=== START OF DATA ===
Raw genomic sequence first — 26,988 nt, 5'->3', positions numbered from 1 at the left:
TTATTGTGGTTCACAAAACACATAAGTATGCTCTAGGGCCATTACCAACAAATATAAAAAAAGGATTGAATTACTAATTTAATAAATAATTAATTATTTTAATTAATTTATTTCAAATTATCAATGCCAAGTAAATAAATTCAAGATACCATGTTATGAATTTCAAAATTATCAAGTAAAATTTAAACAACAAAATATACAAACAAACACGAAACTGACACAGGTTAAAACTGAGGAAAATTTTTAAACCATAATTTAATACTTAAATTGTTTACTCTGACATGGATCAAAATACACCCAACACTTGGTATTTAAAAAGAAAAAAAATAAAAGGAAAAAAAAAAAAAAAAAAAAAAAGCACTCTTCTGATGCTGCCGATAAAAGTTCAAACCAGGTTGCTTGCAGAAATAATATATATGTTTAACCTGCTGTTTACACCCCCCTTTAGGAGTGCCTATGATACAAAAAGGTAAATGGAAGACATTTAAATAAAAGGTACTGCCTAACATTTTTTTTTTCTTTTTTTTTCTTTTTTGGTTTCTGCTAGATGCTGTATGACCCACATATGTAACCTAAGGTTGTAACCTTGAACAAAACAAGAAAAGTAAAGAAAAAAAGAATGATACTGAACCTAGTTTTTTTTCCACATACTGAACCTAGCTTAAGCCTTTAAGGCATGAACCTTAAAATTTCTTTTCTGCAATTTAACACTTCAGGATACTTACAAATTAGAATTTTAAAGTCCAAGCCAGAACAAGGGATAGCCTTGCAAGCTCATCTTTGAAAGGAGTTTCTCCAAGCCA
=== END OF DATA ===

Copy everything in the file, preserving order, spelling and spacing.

Raw genomic sequence first — 26,988 nt, 5'->3', positions numbered from 1 at the left:
TTATTGTGGTTCACAAAACACATAAGTATGCTCTAGGGCCATTACCAACAAATATAAAAAAAGGATTGAATTACTAATTTAATAAATAATTAATTATTTTAATTAATTTATTTCAAATTATCAATGCCAAGTAAATAAATTCAAGATACCATGTTATGAATTTCAAAATTATCAAGTAAAATTTAAACAACAAAATATACAAACAAACACGAAACTGACACAGGTTAAAACTGAGGAAAATTTTTAAACCATAATTTAATACTTAAATTGTTTACTCTGACATGGATCAAAATACACCCAACACTTGGTATTTAAAAAGAAAAAAAATAAAAGGAAAAAAAAAAAAAAAAAAAAAAAGCACTCTTCTGATGCTGCCGATAAAAGTTCAAACCAGGTTGCTTGCAGAAATAATATATATGTTTAACCTGCTGTTTACACCCCCCTTTAGGAGTGCCTATGATACAAAAAGGTAAATGGAAGACATTTAAATAAAAGGTACTGCCTAACATTTTTTTTTTCTTTTTTTTTCTTTTTTGGTTTCTGCTAGATGCTGTATGACCCACATATGTAACCTAAGGTTGTAACCTTGAACAAAACAAGAAAAGTAAAGAAAAAAAGAATGATACTGAACCTAGTTTTTTTTCCACATACTGAACCTAGCTTAAGCCTTTAAGGCATGAACCTTAAAATTTCTTTTCTGCAATTTAACACTTCAGGATACTTACAAATTAGAATTTTAAAGTCCAAGCCAGAACAAGGGATAGCCTTGCAAGCTCATCTTTGAAAGGAGTTTCTCCAAGCCA